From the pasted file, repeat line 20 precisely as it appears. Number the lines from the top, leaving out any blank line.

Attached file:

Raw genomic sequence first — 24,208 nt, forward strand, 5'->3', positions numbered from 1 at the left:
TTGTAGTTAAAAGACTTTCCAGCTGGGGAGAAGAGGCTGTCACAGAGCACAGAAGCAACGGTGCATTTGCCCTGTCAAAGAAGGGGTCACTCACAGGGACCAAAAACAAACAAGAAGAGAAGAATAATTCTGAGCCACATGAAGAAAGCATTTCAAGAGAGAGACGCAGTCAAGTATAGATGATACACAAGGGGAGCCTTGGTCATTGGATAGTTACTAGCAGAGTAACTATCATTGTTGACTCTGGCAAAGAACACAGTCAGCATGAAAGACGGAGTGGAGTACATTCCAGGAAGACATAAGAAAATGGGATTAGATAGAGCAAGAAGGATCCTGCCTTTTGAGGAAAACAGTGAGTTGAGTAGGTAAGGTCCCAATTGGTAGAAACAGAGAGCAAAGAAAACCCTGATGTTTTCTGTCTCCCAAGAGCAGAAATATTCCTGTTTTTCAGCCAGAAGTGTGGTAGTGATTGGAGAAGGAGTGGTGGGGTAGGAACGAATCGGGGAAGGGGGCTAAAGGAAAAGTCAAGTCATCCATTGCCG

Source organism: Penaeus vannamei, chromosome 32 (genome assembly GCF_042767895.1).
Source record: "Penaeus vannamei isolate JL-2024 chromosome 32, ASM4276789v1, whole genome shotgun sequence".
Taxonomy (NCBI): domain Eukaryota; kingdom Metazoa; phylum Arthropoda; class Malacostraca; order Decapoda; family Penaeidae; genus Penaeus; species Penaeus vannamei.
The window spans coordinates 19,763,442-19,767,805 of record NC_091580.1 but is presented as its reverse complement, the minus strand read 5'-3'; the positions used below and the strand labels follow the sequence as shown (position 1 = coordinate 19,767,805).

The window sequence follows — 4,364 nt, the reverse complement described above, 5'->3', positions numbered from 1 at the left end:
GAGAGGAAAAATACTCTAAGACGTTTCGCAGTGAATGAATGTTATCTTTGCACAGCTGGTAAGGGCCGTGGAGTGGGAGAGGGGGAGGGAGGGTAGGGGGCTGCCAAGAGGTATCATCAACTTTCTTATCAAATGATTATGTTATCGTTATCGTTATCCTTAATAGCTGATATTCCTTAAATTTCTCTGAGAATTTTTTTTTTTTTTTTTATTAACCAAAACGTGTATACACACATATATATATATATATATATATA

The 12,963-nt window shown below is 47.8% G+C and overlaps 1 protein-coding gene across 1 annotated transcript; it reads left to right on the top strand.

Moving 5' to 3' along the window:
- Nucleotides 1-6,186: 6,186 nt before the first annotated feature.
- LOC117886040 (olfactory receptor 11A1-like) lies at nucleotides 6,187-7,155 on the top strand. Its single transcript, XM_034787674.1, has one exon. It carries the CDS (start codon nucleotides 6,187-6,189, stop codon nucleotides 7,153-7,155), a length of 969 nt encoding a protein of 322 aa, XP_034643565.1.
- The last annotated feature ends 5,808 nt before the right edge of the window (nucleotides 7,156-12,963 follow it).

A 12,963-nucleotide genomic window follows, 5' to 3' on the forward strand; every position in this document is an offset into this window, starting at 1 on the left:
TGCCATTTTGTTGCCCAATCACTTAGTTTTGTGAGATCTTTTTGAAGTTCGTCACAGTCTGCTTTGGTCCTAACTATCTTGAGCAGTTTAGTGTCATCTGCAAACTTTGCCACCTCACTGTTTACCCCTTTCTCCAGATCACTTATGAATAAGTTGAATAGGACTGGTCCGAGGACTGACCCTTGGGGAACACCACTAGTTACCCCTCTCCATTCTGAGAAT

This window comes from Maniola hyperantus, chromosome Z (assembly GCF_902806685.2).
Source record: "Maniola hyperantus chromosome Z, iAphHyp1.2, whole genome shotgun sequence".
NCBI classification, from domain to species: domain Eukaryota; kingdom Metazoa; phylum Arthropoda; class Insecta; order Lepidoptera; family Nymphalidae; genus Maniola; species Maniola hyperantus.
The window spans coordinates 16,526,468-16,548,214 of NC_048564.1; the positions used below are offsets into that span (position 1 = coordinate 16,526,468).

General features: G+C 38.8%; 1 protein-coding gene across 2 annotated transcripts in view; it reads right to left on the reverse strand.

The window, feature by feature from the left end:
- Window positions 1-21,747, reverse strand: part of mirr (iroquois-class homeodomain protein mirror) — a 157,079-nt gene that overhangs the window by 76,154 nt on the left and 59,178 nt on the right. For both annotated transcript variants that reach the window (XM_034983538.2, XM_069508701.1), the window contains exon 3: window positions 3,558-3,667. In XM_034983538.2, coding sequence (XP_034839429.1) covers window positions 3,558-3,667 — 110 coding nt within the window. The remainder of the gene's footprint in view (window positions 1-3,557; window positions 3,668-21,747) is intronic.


General features: G+C 38.8%; 1 protein-coding gene across 2 annotated transcripts in view; it reads right to left on the reverse strand.